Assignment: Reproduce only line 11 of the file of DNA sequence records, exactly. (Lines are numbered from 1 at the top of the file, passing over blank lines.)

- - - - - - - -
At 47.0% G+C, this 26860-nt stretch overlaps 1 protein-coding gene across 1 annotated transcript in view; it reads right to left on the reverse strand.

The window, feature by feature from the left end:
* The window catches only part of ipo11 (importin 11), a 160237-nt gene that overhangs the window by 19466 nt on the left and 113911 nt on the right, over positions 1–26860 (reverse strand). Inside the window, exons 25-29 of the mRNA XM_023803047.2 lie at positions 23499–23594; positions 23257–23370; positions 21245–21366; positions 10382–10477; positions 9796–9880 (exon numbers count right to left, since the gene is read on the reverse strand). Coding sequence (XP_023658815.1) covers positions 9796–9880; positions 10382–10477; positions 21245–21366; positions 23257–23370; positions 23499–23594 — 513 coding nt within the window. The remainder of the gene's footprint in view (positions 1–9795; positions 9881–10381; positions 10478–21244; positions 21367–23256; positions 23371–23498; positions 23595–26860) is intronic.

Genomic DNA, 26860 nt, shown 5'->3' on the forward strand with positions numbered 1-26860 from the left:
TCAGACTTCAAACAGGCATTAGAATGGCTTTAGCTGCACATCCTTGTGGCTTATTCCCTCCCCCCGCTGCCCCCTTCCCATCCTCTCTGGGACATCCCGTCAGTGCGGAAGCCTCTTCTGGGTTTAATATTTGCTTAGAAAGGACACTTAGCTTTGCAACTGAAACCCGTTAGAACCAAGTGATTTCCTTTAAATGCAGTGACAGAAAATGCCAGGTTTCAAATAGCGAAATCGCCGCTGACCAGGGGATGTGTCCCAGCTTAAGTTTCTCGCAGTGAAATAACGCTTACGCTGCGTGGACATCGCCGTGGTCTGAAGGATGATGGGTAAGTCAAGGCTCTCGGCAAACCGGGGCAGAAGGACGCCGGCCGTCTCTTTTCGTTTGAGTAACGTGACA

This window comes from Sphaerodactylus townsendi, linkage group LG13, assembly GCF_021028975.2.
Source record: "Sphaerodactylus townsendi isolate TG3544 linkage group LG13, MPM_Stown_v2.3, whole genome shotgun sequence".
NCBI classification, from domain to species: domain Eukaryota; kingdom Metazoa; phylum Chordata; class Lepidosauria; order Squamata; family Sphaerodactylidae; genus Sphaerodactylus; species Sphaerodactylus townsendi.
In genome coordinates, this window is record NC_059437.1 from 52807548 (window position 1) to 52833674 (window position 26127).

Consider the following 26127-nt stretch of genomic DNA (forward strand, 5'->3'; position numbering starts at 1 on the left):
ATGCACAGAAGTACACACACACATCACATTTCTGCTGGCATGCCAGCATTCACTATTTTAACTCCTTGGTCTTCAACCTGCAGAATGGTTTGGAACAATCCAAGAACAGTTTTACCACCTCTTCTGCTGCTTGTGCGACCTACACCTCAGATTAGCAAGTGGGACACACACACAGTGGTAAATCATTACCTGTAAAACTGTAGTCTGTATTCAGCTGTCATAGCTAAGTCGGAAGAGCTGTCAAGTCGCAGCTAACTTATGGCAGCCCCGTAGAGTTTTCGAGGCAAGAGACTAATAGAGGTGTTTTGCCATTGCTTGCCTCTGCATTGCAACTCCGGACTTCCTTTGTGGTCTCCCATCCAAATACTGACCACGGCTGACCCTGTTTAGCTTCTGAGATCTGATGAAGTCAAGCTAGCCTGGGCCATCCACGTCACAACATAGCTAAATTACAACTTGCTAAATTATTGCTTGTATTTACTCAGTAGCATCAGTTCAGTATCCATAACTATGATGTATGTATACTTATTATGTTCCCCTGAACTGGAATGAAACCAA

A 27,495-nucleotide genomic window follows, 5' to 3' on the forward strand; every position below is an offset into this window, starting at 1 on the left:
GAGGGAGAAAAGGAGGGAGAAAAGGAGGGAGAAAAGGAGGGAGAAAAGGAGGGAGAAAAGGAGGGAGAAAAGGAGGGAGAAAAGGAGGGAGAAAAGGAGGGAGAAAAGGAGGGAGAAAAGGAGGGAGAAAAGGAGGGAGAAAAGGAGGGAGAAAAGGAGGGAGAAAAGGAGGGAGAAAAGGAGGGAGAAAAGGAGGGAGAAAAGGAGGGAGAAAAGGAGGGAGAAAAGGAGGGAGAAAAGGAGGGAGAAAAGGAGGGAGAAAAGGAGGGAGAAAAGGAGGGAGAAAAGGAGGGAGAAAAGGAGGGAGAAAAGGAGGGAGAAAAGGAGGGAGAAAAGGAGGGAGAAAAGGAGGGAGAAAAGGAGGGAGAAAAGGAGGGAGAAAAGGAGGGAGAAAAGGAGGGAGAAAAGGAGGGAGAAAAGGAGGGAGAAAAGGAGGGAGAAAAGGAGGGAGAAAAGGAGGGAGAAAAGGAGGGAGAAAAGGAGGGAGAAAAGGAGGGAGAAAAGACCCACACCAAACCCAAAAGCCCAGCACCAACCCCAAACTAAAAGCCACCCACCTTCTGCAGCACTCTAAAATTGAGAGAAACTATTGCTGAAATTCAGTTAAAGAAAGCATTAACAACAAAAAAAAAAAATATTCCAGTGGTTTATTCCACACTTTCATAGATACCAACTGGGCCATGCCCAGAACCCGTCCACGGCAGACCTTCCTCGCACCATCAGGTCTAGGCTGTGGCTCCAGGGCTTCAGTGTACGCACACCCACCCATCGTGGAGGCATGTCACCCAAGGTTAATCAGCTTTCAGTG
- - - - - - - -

ATGCACAGAAGTACACACACACATCACATTTCTGCTGGCATGCCAGCATTCACTATTTTAACTCCTTGGTCTTCAACCTGCAGAATGGTTTGGAACAATCCAAGAACAGTTTTACCACCTCTTCTGCTGCTTGTGCGACCTACACCTCAGATTAGCAAGTGGGACACACACACAGTGGTAAATCATTACCTGTAAAACTGTAGTCTGTATTCAGCTGTCATAGCTAAGTCGGAAGAGCTGTCAAGTCGCAGCTAACTTATGGCAGCCCCGTAGAGTTTTCGAGGCAAGAGACTAATAGAGGTGTTTTGCCATTGCTTGCCTCTGCATTGCAACTCCGGACTTCCTTTGTGGTCTCCCATCCAAATACTGACCACGGCTGACCCTGTTTAGCTTCTGAGATCTGATGAAGTCAAGCTAGCCTGGGCCATCCACGTCACAACATAGCTAAATTACAACTTGCTAAATTATTGCTTGTATTTACTCAGTAGCATCAGTTCAGTATCCATAACTATGATGTATGTATACTTATTATGTTCCCCTGAACTGGAATGAAACCAA